I have bifocal and progressive lens glasses. Both sitting in their cases, in practically brand new condition. I bring them out when I go to the theater. Never got past the break-in period. They made me nauseated. Felt like I was in another world. A dangerous world. I own an assortment of different strength inexpensive readers for eating, reading, digging splinters out of hand. Not ideal. Some people are candidates for one distance and one near vision contacts.

  17. Sheila Wade
    April 13, 2019 / 2:18 pm

    My Dr says I am nearly there, however my husband tried his bi for about a month and found he just could NOT make them work and went back to his regular script. People have given him tips on glasses and how the fit being off slightly can cause problems. He hasn’t gone back in yet and I am still glasses for driving & TV aka distance and then readers for the elf writing. Ugh.
    Great read though!!

  18. April 13, 2019 / 1:50 pm

    I can’t cope with them either! Made me feel sea sick the whole time I was using them, I tried contact lenses for a while also as the optician said I might do better with them, but no, I can’t see with them either.
    So I just put up with reading glasses, ando squint at everything else.

  19. Susan Wilken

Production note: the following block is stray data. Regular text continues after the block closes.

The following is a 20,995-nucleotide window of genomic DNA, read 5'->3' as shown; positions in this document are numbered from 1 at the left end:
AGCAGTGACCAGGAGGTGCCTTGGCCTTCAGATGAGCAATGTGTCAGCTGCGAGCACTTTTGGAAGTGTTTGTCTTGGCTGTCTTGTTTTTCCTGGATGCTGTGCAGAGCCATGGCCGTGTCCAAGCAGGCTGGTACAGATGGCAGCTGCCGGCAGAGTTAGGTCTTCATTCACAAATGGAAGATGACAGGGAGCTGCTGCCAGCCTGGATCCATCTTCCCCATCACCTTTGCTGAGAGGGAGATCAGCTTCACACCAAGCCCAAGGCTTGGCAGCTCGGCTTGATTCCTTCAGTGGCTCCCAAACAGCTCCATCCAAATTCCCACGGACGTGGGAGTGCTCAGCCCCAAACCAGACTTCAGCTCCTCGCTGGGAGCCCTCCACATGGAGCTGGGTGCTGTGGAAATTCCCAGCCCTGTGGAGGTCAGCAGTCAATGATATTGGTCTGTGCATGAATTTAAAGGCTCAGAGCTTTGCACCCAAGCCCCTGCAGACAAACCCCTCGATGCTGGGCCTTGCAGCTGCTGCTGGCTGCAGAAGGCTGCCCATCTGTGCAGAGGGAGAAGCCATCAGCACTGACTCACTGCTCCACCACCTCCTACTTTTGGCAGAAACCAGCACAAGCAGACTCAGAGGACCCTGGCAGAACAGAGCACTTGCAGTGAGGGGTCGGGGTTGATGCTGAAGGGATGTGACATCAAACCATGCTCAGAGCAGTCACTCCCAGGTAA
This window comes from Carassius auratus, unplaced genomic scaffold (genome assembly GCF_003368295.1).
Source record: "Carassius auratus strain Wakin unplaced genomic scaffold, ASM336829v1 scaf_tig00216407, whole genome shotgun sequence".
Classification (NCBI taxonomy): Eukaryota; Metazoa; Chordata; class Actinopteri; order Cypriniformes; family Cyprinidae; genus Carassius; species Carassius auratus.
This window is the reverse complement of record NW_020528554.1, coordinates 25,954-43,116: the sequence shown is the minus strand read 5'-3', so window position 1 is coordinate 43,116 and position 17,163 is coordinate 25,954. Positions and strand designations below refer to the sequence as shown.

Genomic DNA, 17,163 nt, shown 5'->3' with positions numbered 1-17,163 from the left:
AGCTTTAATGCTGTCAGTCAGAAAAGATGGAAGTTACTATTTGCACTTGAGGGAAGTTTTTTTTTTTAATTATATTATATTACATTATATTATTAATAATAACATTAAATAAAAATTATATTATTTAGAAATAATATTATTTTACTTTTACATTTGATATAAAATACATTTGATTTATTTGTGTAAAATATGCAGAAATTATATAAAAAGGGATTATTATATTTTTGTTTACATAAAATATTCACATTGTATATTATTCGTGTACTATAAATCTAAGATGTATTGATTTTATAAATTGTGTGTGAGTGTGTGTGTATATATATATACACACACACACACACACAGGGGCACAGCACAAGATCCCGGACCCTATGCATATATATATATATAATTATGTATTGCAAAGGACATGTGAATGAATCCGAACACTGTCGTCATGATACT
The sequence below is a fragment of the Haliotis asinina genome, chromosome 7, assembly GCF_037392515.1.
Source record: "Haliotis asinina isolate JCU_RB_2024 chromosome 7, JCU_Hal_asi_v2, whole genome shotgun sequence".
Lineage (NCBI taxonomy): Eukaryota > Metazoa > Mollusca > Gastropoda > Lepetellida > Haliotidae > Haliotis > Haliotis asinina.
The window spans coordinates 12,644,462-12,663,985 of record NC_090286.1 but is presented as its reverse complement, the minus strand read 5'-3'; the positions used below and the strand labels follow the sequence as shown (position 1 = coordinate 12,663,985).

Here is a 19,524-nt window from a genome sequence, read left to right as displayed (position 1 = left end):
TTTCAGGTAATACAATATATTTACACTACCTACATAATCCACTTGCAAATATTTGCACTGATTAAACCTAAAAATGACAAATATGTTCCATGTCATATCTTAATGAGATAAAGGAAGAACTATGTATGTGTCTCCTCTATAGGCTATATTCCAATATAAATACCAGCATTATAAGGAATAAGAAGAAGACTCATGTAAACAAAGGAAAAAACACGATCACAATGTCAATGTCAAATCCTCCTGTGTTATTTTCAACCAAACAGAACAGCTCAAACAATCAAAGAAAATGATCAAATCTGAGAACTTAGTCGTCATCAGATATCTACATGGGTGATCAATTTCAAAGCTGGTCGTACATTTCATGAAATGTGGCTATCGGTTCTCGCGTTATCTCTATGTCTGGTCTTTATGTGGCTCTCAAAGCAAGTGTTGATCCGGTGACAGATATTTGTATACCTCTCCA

April 13, 2019 / 1:16 pm

    When I first got bifocals I experienced the same thing, but you describe it more hilariously than I did. It takes a while to get used to them and then at some point you may even get TRIfocals! Woo hoo! Then you get to start the ‘getting used to’ phase all over again. Ask me how I know that….. Watch your step Ruth.

  20. Jo.C.
    April 13, 2019 / 1:09 pm

    I wear single lenses most of the time and go cross-eyed for a few seconds when I go naked-nad eye LOL XX

  21. Moo
    April 13, 2019 / 11:03 am

    Hi Ruth, get the varifocals, they are sooooo good! It takes a few days for the eyes to adjust but once they do, my goodness, what a treat!!! Everything is visible, near or short and no getting the Benz every time you shift your eyes around. Honestly they are great and people don’t even know you’re wearing them.

    • Sevda
      April 13, 2019 / 11:16 pm

      I got 2 pairs of varifocals and only use for TV and driving.

      The whole point for me was not to have to take them on and off. I can read my phone but not my PC unless I look up to the ceiling.

      So I go around in a bit of a haze.

      Friends are recommending lazer but the thought of lazer in my eye makes me weak.